Ninjames' Note From The Future: Hello, Niners Nation of the past! I wrote this article a few months from now after a dominating performance by the 49ers over the Seahawks, but due to not sleeping for six days straight after SB Nation reverted to an actual slave-labor driven blog, I accidentally scheduled this post to go up a couple months in the past. What follows is a 100% accurate account of what actually has (will?) happened (-ed?) when the 49ers opened the season at Qwest Field against the division rival Seattle Seahawks. Also, just another little snippet from the future, user ItBurnzWhenIP... you will find your name becoming all-too real in the coming months. Stock up on cream.
Today is Monday, September 13th, and man does it feel good to be a 49ers fan right now, doesn't it? All that build-up in training camp, all those doubters and haters, and Fearless Frog losing his account in that bet with LondonNiner.. man I have never seen something so intense! How about that Taylor Mays, eh? For those of you who missed the game, I'll touch up a little bit...
The Seahawks came out trying to pass, and on the very first play, Hasselbeck found himself on the ground from a brutal sack off a safety blitz from Dashon Goldson. From then on it was just a matter of the 49ers defense being a little bit faster, anticipating a little bit better. It was clear off the bat (snap?) that the hype following Seattle's draft was a little bit overblown. For more on what went (will go) down, make the jump.
The 49ers starting defense was just as you'd expect it, Justin Smith, Aubrayo Franklin and Isaac Sopoaga composed the starting defensive line, but we saw more of Kentwan Balmer from the very first series which has to be encouraging for Niners fans. Parys Haralson, Takeo Spikes, Patrick Willis and Manny Lawson made the linebacking starts, with Clements, Spencer, Goldson and Lewis rounding out the starting secondary.
From the first snap the 49ers defense did their best to urge Matt Hasselbeck into retirement. Leon Washington got the hint as well, the second play of the game was even more jarring than the first, a brutal hit on the aging running back in the backfield for a fumble, courtesy of Patrick Willis. It was a big play, regardless of that fact that Russell Okung happened to be in the right place at the right time to recover the ball.
While it's true that each drive wasn't as dominant as that first for the 49ers defense, they set the tone early and it was clear they were the faster, more inspired and better prepared team out there. The Seattle offense just had nothing for them. Their lone touchdown came when their sole bright spot, Golden Tate split cornerback Nate Clements and safety Michael Lewis on a beautifully sold play action. This came late in the third quarter.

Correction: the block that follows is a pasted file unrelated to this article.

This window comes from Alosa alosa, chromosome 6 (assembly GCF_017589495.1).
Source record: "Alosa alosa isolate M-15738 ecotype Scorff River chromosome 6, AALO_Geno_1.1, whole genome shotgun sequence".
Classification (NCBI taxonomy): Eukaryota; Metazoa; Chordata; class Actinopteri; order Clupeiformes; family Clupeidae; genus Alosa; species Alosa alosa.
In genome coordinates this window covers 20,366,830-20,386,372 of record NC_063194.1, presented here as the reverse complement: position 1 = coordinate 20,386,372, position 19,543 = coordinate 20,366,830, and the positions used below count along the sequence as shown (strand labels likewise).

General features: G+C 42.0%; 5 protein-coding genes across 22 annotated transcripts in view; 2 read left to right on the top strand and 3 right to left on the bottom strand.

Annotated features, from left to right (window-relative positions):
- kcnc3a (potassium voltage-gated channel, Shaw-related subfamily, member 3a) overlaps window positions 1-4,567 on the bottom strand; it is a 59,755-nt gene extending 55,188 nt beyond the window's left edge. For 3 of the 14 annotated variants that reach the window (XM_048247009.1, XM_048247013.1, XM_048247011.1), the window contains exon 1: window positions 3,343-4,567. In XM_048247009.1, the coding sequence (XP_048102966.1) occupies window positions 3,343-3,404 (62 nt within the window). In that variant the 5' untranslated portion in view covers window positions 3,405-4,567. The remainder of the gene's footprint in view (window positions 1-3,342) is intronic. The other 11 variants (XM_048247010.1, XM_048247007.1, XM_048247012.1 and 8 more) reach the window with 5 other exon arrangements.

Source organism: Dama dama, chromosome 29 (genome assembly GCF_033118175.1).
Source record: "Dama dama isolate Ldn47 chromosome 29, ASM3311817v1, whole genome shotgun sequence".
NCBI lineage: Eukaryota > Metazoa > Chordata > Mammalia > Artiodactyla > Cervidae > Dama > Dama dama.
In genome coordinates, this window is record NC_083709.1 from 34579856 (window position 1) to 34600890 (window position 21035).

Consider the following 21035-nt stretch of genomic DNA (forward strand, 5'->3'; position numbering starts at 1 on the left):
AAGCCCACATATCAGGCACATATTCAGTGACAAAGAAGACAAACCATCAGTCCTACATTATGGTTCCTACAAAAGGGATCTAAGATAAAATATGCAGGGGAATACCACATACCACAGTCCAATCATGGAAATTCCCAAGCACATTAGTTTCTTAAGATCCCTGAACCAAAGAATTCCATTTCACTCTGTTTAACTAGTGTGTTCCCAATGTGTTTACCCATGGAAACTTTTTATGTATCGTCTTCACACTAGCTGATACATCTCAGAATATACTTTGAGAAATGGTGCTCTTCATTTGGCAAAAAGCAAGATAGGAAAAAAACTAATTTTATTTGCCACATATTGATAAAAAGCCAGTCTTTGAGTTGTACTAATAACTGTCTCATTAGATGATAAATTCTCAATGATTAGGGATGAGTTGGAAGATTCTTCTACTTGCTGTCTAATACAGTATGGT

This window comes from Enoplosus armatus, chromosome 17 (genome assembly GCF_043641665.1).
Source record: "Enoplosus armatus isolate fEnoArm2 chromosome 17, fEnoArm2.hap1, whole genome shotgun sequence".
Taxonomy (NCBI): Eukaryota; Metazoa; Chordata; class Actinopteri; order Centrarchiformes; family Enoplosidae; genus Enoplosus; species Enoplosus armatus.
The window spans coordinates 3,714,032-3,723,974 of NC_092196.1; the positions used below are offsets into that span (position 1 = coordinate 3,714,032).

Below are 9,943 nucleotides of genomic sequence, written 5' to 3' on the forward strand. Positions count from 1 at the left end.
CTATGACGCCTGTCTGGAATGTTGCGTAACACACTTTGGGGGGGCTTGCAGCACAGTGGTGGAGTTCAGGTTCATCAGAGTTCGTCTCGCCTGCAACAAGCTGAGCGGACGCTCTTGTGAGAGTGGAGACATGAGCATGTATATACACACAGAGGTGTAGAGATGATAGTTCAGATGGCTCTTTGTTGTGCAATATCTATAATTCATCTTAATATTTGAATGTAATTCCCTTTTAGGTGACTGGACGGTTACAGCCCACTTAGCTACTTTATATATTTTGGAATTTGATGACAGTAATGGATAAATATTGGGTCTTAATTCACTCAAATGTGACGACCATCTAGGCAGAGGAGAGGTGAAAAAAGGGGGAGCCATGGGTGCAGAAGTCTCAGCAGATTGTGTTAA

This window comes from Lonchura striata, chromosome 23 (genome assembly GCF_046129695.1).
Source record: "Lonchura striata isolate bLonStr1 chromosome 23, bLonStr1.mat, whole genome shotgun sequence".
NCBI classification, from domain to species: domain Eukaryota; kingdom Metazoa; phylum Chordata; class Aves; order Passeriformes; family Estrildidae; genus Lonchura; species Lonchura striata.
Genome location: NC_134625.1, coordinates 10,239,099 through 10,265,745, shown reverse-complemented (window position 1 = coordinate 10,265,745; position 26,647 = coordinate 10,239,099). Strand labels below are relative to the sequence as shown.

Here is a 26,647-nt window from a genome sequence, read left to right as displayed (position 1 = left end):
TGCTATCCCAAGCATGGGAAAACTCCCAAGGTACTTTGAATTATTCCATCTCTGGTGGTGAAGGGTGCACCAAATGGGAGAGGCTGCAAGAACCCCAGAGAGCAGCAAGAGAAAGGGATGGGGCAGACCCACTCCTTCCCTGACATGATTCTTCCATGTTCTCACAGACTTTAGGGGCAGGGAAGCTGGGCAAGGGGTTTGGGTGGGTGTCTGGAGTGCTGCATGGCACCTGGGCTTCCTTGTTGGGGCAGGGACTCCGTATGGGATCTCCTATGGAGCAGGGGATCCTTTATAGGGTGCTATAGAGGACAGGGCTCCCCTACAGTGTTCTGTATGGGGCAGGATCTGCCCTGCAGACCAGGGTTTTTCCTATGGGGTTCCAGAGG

The 49ers offense though, it was a thing of beauty. Smith commanded the huddle well, and the 49ers sent out a trio of running backs that had an eye for the end zone. The punts were fielded by Kyle Williams, who did well, but shone on offense, catching a sixteen yard touchdown pass over the middle between Lofa Tatupu and Earl Thomas on the 49ers first possession. The rest of the first half was dominated by Frank Gore and the offensive line.
Holes were not only made, but they were forced open and held ajar by Mike Iupati and the boys up front. Gore slammed through them and then punished the second line of the defense. Five yards, seven yards, eleven yards, he was unrelenting. Glen Coffee looked the smoothest between him and Anthony Dixon, getting 34 yards on four carries. The running game was unstoppable, and Seattle was tired.
Of course, this led the passing game to take advantage. At the half, the 'Hawks kicked off to the return tandem of Ted Ginn and Dominique Zeigler. Ziggy fielded the kickoff and took it into the Seahawks zone, to their 35-yard line. Crabtree powered into the endzone on the next play, beating Marcus Trufant for another touchdown.
To recap the recap, the 49ers scored on passes to Kyle Williams, Michael Crabtree, and punctuated it with a score in the fourth to Zeigler in the back of the endzone. Smith was whirling the ball around with confidence and went 27-35, Frank Gore added a score of his own on his way to 127 yards. A couple of Joe Nedney field goals and we've got ourselves quite a thrashing.
The Seahawks offense wasn't completely inept, in fact, they put up 16 points which is remarkable considering the statline of the 49ers defense. A pair of sacks for Haralson and Brooks each, 9 tackles from Patrick Willis and even a pass defensed by Taylor Mays. It was a thorough routing of the Seahawks which showcased a brutally fast and efficient bend-but-don't-break defense and an offense playing to what is likely above their own level after buying into their own hype. The 49ers dominated on offense (Alex Smith), on defense (Patrick Willis) and even on special teams coverage, Taylor Mays making every special teams tackle for the game. The Seahawks left game one in a lot of pain from the 49ers defense, feeling like their week one loss was a punishing playoff defeat. If you couldn't gather, the final score was 37-16.
Seven days from now the Saints will come to Candlestick Park and I'll see about accidentally scheduling another post in the past, you know, just because. It's not like Fooch can stop me... oh you don't know what I mean by that? Well I guess that makes sense, the mutiny doesn't take place until mid-July.. prepare for that, by the way. Fooch supporters will be first against the wall when the rebellion occurs.